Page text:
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which tree is this

east yorkshire, United Kingdom Gb

I came across this beautiful tree when on my botany week. I have a vague idea what it is but hope some of you good people will give a positive id. the tree is at least 100yrs old and was planted in a victorian 'pleasure garden'.
there were no visible fruits.



24.10.9_202

Answers

 

Quercus rubra or coccinea?

25 Oct, 2009

 

Could be a Turkey Oak, leaf fall well in advance. A picture of the trunk may help.

25 Oct, 2009

 

it is a beech going by the buds and the bark. and one smallish branch that has the typical F sylvativa leaf. I thought turkey oak when i first came across it but the buds are beech.

25 Oct, 2009

 

It's almost certainly Fagus sylvatica 'Laciniata'.

There is a beautiful one at Howick Hall up the road from me :-)

25 Oct, 2009

 

i had it down to two: laciniata and aspleniifolia. but i cant get decent images of them to compare them.
how do they differ? do you know the difference?

25 Oct, 2009

 

Hey, I forgot about Asplenifolia! To be honest, I don't know the difference so have looked it up in my field guide to the trees of Britain and northern Europe by Alan Mitchell. It says:

'Heterophylla' ('Laciniata') 1820 Europe. Cut-leaf or Fern-leaf Beech. Frequent in parks and gardens, often in towns (notably in Bath). A mixture of forms with leaves variously cut and lobed, the last leaves at the ends of the shoots often willow-like, long and strap-shaped. Normal leaves may be cut into triangular or long, narrow lobes, or have a long sinus almost to the midrib in the middle ('Asplenifolia'). Where branches cut or damaged, ordinary entire leaves will appear, with leaves of intermediate shapes, because the plant is a "chimaera" with the inner tissues of ordinary beech overlaid by the tissues of the cut-leaf form. 25 x 3.2m.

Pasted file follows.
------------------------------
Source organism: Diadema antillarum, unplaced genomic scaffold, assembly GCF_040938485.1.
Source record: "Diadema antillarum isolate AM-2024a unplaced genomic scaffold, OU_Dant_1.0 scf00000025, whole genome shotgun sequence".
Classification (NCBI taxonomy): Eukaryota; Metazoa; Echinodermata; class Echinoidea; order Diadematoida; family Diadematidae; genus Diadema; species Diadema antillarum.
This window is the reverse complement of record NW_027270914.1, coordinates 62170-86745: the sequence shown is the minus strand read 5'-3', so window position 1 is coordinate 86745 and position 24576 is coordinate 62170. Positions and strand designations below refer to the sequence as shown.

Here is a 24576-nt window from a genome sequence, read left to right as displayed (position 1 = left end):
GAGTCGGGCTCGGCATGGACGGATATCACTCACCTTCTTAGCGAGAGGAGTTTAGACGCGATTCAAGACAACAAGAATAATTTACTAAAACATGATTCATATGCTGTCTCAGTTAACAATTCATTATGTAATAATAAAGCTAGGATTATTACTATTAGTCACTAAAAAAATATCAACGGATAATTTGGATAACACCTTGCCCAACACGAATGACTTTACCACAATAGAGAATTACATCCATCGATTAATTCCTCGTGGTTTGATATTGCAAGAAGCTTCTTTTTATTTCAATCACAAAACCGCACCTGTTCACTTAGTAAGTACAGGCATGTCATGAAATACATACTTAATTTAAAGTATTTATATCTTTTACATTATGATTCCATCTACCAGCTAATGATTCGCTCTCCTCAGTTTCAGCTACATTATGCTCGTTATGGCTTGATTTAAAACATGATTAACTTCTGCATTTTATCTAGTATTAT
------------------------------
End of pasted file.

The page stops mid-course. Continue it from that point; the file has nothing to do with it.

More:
25 Oct, 2009

 

chimera, how fascinating, does that occur often in plants, anyone know? I know its infrequent in humans, but does occur, never knew it did in plants

25 Oct, 2009

 

chimeras in the plant world are not uncommon and can be achieved by grafting.[in the simplest form]. i suppose the tetraploidy of some plants makes them technically chimera too.

the date 1820 fits in perfectly with the late georgian early victorian pleasure grounds. I cant find my tree guide. havent seen it since our last house move so it is probably still in a box somewhere.
the place was built in 1794 and revamped in the late 1830's and that is when the grounds were extended and planted up.

26 Oct, 2009

 

Not sure what tetraploidy means, Seaburn! Something to do with three - something?

26 Oct, 2009

 

tetraploidy is where both dna sets of the parents fuse to make a double dna set. Normal sex cells are haploid [half set] then when they fuse at fertilisation they form a diploid [full set] offspring. tends to be the norm for animals and many plants. if the sex cells stay diploid and then they fuse you get tetraploidy [x4] the common endosperm of many cereal crops are triploidy . emma wheat is an evolutionary example.
here endeth the lesson :o)

26 Oct, 2009

 

I think I've grasped it - but that's not what happens in humans, is it? I saw a case of a woman whose children had different DNA from hers, and she turned out to be chimeric in her reproductive system or something.

26 Oct, 2009

 

i remember the documentary. the theory was that as a very small multicellular stage it absorbed a non identical twin egg. that developed into some of her the reproductive bits for starters. hence the dna oddities of her children.
how common? well it is any ones guess. usually dna/chromosome abnormalities miscarry, many in the first 4 weeks.

26 Oct, 2009

How do I say thanks?

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